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Marine Ecosystem Analysis of Gouldsboro and Dyer Bays, Maine

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posted on 2020-03-06, 18:48 authored by Walter H. Adey, Thew S. Suskiewicz, Douglas B. Rasher

In the early 1980s, the National Oceanic and Atmospheric Administration (NOAA) initiated an ecosystem analysis of Gouldsboro Bay in eastern Maine as part of a planned marine sanctuary. The original report to NOAA by Walter H. Adey was not published after the sanctuary concept for Maine was abandoned. Because significant human-related climatic and ecosystem changes are underway in the Gulf of Maine, that report provides valuable baseline data and is included as the Appendix to this volume. After qualitatively describing the geological, physical, chemical, and biogeographical features of Gouldsboro Bay and adjacent Dyer Bay, we quantitatively describe the principal bay ecological communities with data collected during the 1981–1983 ecosystem assessment as well as additional measurements taken within the past decade. We then undertake a comparison of the primary productivity of these bays with the Google Earth Pro polygon tool to determine component areas.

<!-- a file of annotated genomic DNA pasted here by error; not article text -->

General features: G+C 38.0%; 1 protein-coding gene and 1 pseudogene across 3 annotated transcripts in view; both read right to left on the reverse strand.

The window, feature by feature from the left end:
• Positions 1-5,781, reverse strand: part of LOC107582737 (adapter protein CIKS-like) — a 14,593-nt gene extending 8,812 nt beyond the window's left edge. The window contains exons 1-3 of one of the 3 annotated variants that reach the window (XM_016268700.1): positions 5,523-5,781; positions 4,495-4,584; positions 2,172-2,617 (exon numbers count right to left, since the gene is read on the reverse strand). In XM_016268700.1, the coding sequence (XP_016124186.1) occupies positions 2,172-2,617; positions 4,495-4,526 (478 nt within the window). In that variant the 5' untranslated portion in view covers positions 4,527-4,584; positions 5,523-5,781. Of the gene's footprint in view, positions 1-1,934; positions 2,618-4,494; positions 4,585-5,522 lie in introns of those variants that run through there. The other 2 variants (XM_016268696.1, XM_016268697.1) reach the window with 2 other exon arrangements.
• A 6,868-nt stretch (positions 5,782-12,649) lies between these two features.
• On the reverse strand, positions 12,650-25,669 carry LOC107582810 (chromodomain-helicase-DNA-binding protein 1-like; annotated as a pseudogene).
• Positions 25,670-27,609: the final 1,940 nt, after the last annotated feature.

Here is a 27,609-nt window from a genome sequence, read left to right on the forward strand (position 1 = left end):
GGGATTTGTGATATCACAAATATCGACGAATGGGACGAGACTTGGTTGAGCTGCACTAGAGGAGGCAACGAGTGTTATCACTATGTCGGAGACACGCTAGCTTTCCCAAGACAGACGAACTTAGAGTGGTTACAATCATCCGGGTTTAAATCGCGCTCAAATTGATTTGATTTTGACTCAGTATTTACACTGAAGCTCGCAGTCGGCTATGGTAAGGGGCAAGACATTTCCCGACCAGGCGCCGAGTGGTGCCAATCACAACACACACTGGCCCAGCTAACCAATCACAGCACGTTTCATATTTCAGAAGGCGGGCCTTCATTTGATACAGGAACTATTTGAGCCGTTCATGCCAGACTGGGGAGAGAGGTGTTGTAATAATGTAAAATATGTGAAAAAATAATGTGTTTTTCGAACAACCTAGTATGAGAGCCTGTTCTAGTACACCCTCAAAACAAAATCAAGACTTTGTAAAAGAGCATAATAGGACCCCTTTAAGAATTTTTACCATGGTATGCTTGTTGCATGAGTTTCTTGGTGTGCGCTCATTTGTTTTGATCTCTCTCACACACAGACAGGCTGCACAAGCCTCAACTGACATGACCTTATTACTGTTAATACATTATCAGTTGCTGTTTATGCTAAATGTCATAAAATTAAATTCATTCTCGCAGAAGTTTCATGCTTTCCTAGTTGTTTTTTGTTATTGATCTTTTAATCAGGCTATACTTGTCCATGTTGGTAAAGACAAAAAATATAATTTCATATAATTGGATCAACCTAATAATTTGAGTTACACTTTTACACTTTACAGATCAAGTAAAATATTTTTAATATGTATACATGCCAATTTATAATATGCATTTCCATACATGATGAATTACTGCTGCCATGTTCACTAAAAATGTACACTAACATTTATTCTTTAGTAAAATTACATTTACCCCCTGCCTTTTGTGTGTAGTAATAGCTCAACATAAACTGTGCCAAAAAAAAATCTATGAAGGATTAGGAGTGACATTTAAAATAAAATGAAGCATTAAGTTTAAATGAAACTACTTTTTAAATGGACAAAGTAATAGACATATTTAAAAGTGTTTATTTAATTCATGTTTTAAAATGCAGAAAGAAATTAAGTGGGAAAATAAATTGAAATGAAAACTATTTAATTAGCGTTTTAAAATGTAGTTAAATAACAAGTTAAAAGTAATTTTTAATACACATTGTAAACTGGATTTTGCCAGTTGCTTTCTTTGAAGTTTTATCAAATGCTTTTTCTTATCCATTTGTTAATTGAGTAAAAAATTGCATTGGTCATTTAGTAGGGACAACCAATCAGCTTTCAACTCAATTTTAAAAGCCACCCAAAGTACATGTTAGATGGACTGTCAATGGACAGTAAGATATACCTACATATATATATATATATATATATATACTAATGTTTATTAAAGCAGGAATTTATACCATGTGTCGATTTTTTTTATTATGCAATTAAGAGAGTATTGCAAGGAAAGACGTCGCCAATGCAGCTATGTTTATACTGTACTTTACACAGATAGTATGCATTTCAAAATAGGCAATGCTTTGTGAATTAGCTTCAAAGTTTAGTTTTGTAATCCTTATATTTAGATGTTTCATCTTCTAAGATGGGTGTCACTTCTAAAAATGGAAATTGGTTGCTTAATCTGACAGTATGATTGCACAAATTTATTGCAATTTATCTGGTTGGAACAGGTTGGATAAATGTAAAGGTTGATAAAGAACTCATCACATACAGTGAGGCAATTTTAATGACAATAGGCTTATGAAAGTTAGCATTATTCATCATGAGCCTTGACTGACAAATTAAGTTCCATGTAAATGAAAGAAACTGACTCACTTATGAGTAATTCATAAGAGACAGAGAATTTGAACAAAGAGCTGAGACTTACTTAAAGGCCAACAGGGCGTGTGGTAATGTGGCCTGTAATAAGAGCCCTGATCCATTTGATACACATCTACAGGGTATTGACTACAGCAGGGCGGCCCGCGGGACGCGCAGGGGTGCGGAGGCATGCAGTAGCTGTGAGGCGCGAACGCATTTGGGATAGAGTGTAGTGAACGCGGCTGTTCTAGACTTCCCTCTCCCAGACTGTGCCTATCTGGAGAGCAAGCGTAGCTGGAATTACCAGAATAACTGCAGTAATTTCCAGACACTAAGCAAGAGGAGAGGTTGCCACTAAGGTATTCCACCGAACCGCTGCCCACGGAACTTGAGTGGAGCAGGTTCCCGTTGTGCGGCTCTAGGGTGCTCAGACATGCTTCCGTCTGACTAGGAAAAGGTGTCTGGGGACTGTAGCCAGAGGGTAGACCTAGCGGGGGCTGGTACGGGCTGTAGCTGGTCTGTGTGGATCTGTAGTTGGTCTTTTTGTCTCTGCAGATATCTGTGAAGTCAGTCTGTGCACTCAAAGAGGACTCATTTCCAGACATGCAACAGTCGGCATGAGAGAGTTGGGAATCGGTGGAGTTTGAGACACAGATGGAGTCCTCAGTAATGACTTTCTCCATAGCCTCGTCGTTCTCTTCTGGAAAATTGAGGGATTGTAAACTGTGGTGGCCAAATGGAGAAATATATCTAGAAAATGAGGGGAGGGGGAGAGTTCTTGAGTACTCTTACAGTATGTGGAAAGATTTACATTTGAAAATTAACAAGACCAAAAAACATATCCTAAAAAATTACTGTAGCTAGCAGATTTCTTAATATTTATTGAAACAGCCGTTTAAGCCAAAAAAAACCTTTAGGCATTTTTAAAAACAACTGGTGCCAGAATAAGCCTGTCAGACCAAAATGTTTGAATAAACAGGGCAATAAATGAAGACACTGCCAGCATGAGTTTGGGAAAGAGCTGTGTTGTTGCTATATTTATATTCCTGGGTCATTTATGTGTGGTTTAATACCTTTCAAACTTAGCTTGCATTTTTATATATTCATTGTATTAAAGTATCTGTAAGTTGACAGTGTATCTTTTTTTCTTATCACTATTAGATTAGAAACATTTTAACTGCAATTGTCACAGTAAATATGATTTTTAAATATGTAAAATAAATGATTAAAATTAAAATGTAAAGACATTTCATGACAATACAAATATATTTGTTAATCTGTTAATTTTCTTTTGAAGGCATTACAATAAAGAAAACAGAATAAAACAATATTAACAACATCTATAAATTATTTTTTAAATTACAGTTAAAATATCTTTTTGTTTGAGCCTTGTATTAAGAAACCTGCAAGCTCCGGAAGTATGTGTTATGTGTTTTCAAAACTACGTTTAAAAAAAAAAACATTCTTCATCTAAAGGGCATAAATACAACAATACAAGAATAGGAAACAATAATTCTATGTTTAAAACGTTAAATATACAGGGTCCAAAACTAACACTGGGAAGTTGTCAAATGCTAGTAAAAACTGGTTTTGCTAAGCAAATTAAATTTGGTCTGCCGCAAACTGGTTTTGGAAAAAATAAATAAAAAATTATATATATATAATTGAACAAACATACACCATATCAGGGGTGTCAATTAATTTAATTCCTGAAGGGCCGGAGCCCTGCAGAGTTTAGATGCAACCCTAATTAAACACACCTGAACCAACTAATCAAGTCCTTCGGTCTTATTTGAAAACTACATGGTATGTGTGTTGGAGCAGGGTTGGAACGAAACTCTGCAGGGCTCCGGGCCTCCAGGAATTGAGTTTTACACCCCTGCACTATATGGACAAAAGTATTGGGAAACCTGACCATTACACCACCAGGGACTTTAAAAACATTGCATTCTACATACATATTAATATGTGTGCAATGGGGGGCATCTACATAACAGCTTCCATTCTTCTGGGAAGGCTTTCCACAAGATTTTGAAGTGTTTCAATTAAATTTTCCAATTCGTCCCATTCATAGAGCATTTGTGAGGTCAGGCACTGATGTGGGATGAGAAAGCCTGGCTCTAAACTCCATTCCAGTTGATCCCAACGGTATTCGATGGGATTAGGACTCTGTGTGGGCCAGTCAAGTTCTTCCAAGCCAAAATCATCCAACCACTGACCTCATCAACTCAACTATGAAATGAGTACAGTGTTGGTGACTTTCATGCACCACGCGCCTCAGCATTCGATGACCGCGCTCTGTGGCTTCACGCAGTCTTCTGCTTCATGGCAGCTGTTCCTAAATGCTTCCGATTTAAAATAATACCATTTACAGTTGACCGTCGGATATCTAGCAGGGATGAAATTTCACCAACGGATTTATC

Benthic taxa are the dominant primary producers in both bays: rockweeds (primarily Ascophyllum nodosum, with Fucus vesiculosus secondary) in the intertidal; Irish moss (Chondrus crispus, with Fucus distichus secondary) as a near monoculture in the lowest intertidal (infralittoral); kelps (primarily Saccharina latissima, Laminaria digitata, and Agarum clathratum) in the rocky subtidal; and the angiosperm Zostera marina (seagrass) in soft bottom substrate. The rocky intertidal, dominated by Ascophyllum with a specific productivity of 10.6 kg/m2/year, provides nearly one-third of all bay productivity. Because of the proportionally greater shore length relative to area of Dyer Bay, it has 45% greater productivity for its surface area than Gouldsboro Bay. Kelp has a specific productivity value of 7.2 kg/m2/year, and Zostera of 1.2 kg/m2/year. The kelps provide approximately 20% of Gouldsboro Bay’s primary productivity and 35% of that of Dyer Bay. Zostera provides roughly 20% of total primary productivity in Gouldsboro Bay and 12% in Dyer Bay. With a primary productivity of 1.73 kg/m2/year, salt marshes provide only 3.7% (Gouldsboro) and 2.6% (Dyer) of total primary productivity. With a primary productivity of 0.06 kg/m2/year, plankton account for 23.8% of Gouldsboro Bay and 16% of Dyer Bay primary productivity.



  • Smithsonian Contributions to the Marine Sciences

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Smithsonian Institution; National Museum of Natural History, Department of Botany